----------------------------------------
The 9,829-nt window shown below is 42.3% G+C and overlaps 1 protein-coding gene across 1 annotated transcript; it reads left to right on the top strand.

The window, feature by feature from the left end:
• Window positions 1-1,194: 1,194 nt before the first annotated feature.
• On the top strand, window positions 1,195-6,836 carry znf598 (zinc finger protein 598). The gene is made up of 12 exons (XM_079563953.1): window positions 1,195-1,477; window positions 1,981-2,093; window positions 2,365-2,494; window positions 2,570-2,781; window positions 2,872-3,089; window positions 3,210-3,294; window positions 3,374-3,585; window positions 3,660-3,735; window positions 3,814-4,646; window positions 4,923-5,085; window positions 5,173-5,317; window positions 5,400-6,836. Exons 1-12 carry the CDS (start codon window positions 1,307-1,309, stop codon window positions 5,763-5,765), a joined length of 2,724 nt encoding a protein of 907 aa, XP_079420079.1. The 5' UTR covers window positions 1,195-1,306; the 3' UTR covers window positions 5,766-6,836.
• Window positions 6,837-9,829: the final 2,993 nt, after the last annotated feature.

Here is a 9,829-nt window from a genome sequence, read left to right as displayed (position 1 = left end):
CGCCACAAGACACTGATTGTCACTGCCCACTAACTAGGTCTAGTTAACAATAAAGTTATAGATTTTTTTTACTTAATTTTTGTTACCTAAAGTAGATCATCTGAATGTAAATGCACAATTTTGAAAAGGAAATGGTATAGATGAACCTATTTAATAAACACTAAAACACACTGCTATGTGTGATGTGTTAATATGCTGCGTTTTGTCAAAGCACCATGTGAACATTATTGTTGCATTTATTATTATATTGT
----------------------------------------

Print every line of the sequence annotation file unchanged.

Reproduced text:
The 9,829-nt window shown below is 42.3% G+C and overlaps 1 protein-coding gene across 1 annotated transcript; it reads left to right on the top strand.

The window, feature by feature from the left end:
• Window positions 1-1,194: 1,194 nt before the first annotated feature.
• On the top strand, window positions 1,195-6,836 carry znf598 (zinc finger protein 598). The gene is made up of 12 exons (XM_079563953.1): window positions 1,195-1,477; window positions 1,981-2,093; window positions 2,365-2,494; window positions 2,570-2,781; window positions 2,872-3,089; window positions 3,210-3,294; window positions 3,374-3,585; window positions 3,660-3,735; window positions 3,814-4,646; window positions 4,923-5,085; window positions 5,173-5,317; window positions 5,400-6,836. Exons 1-12 carry the CDS (start codon window positions 1,307-1,309, stop codon window positions 5,763-5,765), a joined length of 2,724 nt encoding a protein of 907 aa, XP_079420079.1. The 5' UTR covers window positions 1,195-1,306; the 3' UTR covers window positions 5,766-6,836.
• Window positions 6,837-9,829: the final 2,993 nt, after the last annotated feature.

Here is a 9,829-nt window from a genome sequence, read left to right as displayed (position 1 = left end):
CGCCACAAGACACTGATTGTCACTGCCCACTAACTAGGTCTAGTTAACAATAAAGTTATAGATTTTTTTTACTTAATTTTTGTTACCTAAAGTAGATCATCTGAATGTAAATGCACAATTTTGAAAAGGAAATGGTATAGATGAACCTATTTAATAAACACTAAAACACACTGCTATGTGTGATGTGTTAATATGCTGCGTTTTGTCAAAGCACCATGTGAACATTATTGTTGCATTTATTATTATATTGT